Venue: Belvoir St Theatre (Surry Hills NSW), Apr 7 – May 28, 2022
Playwright: Caryl Churchill
Directors: Eamon Flack, Hannah Goodwin
Cast: Arkia Ashraf, Rashidi Edward, Marco Chiappi, Emily Goddard, Sandy Greenwood, Rebecca Massey, Brandon McClelland, Angeline Penrith
Images by Teniola Komolafe
Caryl Churchill’s 1976 play Light Shining in Buckinghamshire is based on what is known as the Putney Debates in England, that had taken place immediately after their civil war of 1647. Churchill frames those discussions in terms of a search for a new democracy, in relation to preconceived ideas that are mainly about religion, and property ownership. In these historical re-evaluations of events leading up to the establishment of the Commonwealth of England, Churchill focuses our attention, not on how a revolution could be won, but what the challenges might be thereafter, to formulate a renewed system for the distribution of resources, and to generate new and improved ideologies.
46 years after its Edinburgh premiere, Churchill’s pre-Thatcher concerns are more pertinent than ever. We have replaced monarchies with oligarchic plutocracies, with the wealthiest men spending unimaginable sums of money to rocket into space for a meagre few minutes, in the middle of a pandemic that continues to destroy incalculable livelihoods. It seems we are still unable to figure out meaningful revolutionaries, only knowing to reinstall one bad system after another.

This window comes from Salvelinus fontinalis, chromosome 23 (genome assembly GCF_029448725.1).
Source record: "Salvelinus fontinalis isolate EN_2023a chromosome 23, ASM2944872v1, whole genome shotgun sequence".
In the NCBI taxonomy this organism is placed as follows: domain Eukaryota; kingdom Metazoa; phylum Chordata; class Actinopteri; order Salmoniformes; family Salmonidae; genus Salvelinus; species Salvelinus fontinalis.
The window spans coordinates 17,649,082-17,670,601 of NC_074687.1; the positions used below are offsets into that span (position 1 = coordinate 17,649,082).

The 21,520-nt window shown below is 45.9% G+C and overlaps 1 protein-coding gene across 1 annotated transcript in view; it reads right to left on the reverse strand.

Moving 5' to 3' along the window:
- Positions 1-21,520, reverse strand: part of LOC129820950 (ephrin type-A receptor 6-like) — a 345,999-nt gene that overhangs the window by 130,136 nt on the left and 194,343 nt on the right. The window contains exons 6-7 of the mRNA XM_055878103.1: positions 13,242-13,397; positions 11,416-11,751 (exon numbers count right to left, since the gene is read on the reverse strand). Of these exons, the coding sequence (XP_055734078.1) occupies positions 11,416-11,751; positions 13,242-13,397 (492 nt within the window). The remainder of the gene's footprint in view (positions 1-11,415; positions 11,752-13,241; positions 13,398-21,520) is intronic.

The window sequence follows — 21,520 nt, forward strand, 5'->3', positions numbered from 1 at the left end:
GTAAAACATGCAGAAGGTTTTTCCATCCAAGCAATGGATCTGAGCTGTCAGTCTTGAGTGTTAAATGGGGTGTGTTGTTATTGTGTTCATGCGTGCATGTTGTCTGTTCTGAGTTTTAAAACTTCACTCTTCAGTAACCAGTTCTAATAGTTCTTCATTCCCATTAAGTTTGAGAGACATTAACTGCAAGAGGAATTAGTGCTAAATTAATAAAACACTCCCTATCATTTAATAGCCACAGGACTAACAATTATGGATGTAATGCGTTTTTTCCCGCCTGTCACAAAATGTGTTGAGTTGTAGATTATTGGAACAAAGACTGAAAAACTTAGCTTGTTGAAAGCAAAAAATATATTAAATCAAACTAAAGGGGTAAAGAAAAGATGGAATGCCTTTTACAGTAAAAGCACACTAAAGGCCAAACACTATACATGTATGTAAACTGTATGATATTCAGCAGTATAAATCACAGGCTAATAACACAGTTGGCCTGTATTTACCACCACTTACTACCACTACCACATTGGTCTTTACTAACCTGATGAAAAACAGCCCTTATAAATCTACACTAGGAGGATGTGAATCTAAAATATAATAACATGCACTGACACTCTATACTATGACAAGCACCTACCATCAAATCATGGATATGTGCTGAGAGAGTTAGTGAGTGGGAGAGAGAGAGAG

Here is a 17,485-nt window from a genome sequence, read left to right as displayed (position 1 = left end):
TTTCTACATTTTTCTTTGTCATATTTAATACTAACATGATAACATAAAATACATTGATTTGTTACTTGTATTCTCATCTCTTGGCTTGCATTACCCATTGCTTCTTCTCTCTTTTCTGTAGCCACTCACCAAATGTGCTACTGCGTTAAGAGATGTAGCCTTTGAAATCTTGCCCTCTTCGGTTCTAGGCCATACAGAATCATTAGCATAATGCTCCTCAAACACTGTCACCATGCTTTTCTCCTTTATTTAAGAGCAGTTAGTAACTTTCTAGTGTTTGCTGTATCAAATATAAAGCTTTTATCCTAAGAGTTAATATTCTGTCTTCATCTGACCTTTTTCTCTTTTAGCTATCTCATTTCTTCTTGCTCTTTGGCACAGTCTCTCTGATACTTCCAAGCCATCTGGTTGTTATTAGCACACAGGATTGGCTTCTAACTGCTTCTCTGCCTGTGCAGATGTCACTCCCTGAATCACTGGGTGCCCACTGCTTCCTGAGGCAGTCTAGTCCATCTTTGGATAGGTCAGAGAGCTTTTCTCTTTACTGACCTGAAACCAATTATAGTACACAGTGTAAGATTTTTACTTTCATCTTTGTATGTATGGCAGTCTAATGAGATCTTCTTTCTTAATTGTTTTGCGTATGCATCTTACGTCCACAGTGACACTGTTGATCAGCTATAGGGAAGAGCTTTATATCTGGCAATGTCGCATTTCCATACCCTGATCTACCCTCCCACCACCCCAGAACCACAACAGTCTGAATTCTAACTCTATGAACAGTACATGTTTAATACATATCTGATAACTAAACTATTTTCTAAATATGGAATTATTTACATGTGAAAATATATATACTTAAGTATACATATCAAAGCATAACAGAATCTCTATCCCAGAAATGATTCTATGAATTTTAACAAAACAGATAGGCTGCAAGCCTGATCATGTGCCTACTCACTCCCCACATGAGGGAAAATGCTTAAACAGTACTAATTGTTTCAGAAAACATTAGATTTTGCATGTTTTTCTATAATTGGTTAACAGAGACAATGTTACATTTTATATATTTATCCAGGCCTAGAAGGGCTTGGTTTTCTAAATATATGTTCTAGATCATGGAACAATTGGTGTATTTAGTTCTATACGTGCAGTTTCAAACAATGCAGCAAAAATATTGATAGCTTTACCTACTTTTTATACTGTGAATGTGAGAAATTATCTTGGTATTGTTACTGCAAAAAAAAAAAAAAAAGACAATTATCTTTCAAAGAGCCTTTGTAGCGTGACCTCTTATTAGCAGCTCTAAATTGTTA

The verbose play is directed by Eamon Flack and Hannah Goodwin, who convey an air of importance for these philosophical explorations, but clear and detailed elucidations are disappointingly sporadic. Much of the exchanges are muddled and perplexing, sometimes even coming across abstract or detached, when what we need is a political theatre that speaks with considerable force.
Set design by Michael Hankin is appropriately minimal and rustic, for the depiction of post-war purgatory. Ella Butler’s costumes are equally pared down, so that we may perceive realistic bodies at a time of great adversity. Lit by Damien Cooper, imagery in Light Shining in Buckinghamshire is full of melancholy, able to evoke the disappointment that inevitably comes after a war is lost and won. Live music by Alyx Dennison and Marcus Whale is a highlight, and an unequivocal visceral treat, even if their severe percussion is used repeatedly to cause alarm.
The ensemble of eight actors demonstrates an admirable dedication for the material, and although not always able to communicate with great coherence, they are certainly an inviting presence that encourages us to participate in their various deliberations.
Revolutions are still needed, even if we are yet to have real certainties about how a new world should be. Knowing that we have had endless failed attempts, does not negate the fact that many things have improved through the ages. Perhaps we need to contend with the idea, that our efforts, no matter how radical, can only effect minor adjustments within the grand scheme. We should know by now, that overnight rehabilitations are impossible, much as our hearts desire them. Things seem to only get better in small increments, and the price for them are disproportionately high, which explains why the business of systemic change, has always only been for the brave.